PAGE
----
I have argued before that increased government spending is NOT the way to beat recession.
US economist Dr. Tracy C. Miller agrees
From Frontpage Magazine
President-elect Obama is considering an economic stimulus package that will include increases in government spending and tax cuts of approximately one trillion dollars. Many fear a prolonged depression resulting from a sharp reduction in consumer spending.
After saving very little for many years, Americans have begun to save more in response to the economic crisis. When people spend less on consumer goods and services, producers sell less and cannot afford to employ as many workers. Thus, it seems self-evident that if unemployment is to be reduced and the economy is to recover from the recession, there must be an increase in spending. If consumers insist on saving more and reducing their spending, it is widely believed that the government should offset this decline by spending more on public works projects.
The above analysis reflects several fallacies that are common in popular discussions about economics. First is the erroneous assumption that if people save more money, total spending will decline. While this would be true if they saved money in cash and stuffed it under their mattresses; in today’s economy, almost all savings is deposited in financial institutions or used to buy stocks, bonds, or mutual funds. Financial institutions and corporations that issue stocks and bonds use that money to fund investment projects. If people save more, more can be invested, which means employment will increase in those firms producing capital goods like machines, computers, and factories. No economic stimulus package is needed because the increase in investment spending will offset the decline in consumer spending, creating new jobs producing investment goods to replace the jobs lost producing consumer goods…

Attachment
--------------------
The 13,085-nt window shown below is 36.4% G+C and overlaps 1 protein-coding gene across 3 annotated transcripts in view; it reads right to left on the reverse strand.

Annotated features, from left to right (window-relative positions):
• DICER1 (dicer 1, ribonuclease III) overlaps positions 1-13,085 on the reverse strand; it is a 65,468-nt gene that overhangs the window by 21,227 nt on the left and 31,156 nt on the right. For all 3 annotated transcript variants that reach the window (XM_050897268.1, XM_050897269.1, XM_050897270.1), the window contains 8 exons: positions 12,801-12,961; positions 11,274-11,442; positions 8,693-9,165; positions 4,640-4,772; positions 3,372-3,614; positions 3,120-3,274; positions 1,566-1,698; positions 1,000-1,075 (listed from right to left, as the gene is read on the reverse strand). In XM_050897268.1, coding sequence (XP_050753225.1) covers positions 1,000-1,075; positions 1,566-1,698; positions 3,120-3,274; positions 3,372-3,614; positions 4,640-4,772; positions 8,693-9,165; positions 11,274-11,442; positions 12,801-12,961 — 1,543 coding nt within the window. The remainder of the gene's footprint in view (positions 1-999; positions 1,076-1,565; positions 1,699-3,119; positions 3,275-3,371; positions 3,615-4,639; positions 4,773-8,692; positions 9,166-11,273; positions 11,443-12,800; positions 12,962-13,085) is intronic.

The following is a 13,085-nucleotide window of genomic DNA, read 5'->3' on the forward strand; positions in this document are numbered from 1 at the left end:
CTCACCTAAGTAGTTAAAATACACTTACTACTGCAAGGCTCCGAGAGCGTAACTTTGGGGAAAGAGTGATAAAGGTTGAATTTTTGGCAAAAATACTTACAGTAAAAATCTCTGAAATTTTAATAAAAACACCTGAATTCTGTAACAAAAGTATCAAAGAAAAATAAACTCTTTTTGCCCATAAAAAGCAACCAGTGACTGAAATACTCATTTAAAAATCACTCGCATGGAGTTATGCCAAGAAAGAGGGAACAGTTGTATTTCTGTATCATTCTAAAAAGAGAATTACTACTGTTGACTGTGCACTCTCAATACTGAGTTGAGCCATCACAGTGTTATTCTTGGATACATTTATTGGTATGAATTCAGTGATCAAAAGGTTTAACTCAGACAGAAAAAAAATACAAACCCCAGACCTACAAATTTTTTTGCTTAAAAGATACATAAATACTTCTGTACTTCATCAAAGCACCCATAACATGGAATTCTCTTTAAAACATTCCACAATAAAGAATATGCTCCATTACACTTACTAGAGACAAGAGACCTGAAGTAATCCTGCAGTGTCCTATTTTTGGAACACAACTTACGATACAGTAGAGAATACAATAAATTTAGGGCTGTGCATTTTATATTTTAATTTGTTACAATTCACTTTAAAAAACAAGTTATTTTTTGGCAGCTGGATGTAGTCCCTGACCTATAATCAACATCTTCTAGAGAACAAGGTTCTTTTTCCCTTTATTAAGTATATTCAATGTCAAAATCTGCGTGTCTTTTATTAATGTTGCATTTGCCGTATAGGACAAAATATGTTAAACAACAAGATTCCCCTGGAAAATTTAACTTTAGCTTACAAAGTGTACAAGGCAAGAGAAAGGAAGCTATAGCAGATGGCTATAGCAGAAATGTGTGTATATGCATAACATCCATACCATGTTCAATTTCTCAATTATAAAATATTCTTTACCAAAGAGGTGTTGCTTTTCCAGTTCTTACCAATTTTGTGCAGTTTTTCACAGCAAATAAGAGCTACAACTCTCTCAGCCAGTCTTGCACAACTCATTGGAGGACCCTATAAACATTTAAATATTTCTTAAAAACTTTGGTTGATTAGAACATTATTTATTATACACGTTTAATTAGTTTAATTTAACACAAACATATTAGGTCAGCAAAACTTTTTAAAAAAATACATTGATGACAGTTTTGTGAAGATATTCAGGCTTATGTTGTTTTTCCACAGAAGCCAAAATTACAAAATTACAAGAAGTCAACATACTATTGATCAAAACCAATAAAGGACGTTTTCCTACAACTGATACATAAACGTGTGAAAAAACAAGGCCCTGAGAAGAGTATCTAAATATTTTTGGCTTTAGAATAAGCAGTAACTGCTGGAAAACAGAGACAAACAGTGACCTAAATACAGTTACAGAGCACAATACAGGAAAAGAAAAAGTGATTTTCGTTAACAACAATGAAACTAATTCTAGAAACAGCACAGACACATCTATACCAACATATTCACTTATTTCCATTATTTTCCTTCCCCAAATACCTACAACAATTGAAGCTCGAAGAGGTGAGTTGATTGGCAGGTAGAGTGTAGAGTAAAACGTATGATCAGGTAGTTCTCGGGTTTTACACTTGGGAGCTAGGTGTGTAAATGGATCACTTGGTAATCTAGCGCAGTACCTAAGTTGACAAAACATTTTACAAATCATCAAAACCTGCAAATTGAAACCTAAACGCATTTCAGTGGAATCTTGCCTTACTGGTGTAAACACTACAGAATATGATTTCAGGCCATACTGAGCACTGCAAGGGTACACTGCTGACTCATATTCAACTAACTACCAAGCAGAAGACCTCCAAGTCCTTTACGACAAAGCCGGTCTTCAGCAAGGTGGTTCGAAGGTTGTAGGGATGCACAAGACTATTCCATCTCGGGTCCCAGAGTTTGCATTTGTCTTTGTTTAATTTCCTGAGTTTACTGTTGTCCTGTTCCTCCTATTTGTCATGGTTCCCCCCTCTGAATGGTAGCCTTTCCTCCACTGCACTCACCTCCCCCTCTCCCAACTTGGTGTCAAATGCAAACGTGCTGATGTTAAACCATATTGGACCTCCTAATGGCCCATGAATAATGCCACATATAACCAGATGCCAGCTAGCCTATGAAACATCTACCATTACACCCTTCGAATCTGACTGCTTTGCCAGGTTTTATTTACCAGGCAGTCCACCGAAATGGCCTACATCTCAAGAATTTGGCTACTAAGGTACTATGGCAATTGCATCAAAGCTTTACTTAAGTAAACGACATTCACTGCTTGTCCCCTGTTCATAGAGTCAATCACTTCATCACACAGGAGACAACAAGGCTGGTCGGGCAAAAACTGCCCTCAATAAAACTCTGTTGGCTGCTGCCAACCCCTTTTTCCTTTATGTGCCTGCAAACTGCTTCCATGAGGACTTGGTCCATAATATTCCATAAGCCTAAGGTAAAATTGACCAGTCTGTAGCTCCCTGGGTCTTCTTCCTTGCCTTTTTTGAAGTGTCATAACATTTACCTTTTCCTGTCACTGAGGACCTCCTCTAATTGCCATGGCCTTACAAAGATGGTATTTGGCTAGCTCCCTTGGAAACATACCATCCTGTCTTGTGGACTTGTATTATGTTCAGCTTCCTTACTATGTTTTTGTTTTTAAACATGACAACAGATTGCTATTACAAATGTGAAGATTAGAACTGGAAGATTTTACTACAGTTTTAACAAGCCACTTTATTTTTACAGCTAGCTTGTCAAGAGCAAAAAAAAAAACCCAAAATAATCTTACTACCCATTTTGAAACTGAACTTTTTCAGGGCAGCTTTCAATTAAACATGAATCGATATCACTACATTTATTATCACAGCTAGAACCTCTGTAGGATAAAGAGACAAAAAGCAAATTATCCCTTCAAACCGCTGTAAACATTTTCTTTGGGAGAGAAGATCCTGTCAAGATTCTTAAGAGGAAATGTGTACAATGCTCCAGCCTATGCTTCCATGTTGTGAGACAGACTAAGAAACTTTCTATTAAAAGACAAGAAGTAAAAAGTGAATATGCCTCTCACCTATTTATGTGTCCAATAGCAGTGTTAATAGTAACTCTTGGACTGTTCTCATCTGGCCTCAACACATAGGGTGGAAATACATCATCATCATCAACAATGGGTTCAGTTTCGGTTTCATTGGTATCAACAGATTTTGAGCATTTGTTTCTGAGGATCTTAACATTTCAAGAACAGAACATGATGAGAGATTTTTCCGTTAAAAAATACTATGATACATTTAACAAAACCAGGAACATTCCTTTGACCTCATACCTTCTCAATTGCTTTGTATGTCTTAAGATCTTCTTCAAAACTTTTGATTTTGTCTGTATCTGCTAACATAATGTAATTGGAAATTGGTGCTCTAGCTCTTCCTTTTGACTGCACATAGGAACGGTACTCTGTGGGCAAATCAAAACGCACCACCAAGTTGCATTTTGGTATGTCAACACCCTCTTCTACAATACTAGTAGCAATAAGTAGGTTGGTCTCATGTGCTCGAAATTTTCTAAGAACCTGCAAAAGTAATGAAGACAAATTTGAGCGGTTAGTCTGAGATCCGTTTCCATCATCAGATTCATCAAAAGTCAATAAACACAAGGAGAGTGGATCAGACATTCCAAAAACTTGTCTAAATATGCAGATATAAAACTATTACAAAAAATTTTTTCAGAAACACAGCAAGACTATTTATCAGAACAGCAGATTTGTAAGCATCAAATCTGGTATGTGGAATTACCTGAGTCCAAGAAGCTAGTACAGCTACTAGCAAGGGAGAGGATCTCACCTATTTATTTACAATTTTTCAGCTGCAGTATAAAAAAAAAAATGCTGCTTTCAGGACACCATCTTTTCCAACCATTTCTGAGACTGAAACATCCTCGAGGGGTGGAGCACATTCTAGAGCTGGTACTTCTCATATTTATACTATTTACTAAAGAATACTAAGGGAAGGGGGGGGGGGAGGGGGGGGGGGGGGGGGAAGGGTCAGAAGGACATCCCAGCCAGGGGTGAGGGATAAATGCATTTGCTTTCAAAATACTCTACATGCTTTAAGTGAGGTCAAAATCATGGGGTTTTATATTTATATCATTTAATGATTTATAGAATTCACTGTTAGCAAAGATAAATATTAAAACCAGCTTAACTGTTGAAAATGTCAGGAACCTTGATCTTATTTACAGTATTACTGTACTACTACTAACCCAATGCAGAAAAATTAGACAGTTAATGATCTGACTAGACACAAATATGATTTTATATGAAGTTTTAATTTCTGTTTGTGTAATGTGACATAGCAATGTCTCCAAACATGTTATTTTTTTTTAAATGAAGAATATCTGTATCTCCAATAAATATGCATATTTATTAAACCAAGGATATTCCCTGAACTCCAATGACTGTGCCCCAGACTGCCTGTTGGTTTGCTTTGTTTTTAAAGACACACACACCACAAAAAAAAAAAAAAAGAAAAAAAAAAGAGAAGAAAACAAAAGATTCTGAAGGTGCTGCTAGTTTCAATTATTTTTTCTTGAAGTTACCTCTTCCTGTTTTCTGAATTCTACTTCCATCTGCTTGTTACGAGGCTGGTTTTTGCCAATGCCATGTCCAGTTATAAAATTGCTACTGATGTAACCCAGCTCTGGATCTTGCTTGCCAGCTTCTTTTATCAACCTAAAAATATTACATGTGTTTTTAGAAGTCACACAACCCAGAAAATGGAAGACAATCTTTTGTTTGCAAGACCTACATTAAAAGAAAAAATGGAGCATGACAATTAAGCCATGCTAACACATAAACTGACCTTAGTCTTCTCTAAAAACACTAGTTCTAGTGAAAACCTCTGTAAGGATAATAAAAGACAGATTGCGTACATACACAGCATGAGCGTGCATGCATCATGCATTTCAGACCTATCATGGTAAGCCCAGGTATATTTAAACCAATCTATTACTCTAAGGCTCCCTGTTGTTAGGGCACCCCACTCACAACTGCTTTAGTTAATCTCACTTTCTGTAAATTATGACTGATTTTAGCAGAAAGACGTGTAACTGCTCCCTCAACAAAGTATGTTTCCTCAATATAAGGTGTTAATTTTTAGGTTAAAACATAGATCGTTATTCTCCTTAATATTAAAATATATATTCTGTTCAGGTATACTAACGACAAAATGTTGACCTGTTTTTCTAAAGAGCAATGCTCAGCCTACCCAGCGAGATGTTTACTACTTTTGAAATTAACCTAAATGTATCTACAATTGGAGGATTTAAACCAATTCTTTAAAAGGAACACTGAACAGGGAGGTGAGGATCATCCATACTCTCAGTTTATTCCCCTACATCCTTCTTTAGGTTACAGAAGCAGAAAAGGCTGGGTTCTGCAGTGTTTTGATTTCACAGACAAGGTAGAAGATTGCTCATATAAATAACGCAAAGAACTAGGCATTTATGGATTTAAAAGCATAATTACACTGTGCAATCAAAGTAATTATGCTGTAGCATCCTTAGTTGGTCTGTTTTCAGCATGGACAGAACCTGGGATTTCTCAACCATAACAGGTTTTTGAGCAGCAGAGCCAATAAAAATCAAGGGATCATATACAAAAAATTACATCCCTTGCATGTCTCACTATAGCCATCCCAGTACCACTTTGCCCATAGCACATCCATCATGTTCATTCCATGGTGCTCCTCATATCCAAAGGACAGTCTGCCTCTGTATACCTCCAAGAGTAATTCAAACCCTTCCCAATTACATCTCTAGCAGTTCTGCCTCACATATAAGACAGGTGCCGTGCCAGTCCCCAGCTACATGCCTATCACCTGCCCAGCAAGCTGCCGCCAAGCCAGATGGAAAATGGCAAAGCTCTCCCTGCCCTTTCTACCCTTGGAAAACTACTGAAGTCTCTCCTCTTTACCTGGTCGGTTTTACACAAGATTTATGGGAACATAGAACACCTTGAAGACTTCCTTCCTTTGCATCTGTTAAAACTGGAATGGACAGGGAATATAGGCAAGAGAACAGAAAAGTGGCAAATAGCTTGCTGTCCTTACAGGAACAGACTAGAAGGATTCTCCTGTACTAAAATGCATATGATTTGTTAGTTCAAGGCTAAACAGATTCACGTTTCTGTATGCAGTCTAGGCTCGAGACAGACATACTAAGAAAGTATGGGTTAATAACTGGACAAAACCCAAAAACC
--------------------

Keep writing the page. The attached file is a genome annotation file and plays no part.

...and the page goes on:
ACT MP Roger Douglas is one of the few politicians to understand this point.
John Key and Bill English please take note.